The pretzel shape is used for a variety of sweet pastries made of different kinds of dough (flaky, brittle, soft, crispy) with a variety of toppings (icing, nuts, seeds, cinnamon). Around Christmas soft gingerbread pretzels (“Lebkuchen”) with chocolate coating can be found.
In the Rhineland region, sweet pretzels are made with pudding-filled loops (pudding pretzels).
A variety typical for Upper Franconia is the “anise pretzel”. The town of Weidenberg celebrates the “Pretzel weeks” during the carnival season, when anise flavored pretzels are served with special dishes such as cooked meat with horse radish or roast.
Crisp hard pretzels, both twisted and in stick form are made from the same ingredients as the laugenbrezel but baked until all excess moisture is gone, thereby increasing shelf life and crispness. They’re a dubious favorite of teething kids and imbibing adults, and few snack bowls would be considered complete without them.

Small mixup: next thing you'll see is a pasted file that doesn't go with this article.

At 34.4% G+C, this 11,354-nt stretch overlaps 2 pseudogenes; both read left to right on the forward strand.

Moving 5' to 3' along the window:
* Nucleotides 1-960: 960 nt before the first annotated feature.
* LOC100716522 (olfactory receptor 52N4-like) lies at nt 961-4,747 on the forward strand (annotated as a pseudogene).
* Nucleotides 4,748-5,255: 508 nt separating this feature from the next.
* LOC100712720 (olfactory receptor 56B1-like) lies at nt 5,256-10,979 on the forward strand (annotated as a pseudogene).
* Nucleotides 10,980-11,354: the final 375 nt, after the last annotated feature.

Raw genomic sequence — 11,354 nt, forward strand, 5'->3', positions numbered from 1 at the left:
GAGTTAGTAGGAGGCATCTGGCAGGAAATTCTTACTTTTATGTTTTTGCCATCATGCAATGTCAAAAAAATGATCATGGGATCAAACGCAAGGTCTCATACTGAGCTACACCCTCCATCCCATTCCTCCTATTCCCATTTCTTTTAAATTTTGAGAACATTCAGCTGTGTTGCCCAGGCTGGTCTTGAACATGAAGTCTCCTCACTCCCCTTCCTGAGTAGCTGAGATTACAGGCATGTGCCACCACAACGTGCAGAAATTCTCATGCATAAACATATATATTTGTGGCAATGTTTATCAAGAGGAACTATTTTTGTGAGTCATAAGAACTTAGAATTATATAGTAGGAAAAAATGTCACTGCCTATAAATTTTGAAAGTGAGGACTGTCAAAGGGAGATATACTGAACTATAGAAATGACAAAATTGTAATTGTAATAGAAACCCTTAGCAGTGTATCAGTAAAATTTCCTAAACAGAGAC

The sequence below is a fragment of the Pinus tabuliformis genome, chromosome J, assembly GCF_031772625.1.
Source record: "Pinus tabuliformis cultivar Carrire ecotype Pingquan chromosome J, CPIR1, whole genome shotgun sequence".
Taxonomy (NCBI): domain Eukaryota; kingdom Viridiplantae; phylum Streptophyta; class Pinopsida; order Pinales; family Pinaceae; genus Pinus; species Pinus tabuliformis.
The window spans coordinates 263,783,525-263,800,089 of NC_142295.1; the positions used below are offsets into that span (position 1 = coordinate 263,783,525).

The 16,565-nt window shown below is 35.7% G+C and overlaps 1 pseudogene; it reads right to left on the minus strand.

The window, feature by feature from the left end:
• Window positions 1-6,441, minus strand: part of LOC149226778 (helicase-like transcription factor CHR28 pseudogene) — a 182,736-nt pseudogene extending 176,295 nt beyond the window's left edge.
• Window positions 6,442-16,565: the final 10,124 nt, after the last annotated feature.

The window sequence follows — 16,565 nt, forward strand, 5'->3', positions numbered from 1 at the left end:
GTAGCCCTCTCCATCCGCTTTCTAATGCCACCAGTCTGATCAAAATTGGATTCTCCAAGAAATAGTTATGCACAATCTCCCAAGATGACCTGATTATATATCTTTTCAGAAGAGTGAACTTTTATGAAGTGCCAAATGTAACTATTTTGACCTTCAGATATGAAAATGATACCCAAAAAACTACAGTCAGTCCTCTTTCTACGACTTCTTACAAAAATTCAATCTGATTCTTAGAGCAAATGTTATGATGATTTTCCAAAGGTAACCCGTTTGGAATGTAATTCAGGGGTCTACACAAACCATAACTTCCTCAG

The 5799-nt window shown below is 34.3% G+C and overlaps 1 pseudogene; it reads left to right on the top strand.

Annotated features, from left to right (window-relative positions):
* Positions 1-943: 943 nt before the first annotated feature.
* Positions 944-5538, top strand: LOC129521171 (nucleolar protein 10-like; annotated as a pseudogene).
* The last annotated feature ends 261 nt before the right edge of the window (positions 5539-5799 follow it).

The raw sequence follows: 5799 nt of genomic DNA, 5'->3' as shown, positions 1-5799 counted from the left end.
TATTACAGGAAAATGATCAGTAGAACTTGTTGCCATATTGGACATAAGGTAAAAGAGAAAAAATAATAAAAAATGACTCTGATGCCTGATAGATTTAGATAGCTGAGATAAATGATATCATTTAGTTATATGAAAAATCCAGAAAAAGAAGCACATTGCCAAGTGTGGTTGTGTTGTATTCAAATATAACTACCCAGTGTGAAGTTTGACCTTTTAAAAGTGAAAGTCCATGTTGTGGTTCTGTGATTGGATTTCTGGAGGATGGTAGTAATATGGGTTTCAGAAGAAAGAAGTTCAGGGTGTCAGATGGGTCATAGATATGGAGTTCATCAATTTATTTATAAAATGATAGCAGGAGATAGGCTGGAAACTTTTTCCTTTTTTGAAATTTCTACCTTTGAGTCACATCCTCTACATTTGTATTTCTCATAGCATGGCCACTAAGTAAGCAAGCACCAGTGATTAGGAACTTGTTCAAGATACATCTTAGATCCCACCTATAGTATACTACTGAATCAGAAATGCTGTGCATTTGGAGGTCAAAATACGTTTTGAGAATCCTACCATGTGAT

During the 1900s, Philadelphians took small slender pretzel stick to accompany ice cream or would crumble pretzels as a topping.
How did they come to be? What is the significance (if any) to the shape?
Pretzels, or brezels as the Germans call them originated in Europe and go back centuries. The German Baker’s Guilds have used pretzels (brezels) as a symbol since the 12th century, so there’s been plenty of time to perfect the craft.
The most accepted notion is that the pretzel was invented sometime in the 6th century AD. The story goes that a baker monk (either Italian or French, both nationalities have been promoted) was playing with some leftover dough and twisted it until it resembled a person’s arms crossed in prayer (a standard pose back then). This baked “pretiola” was given to children as a reward for their reverence.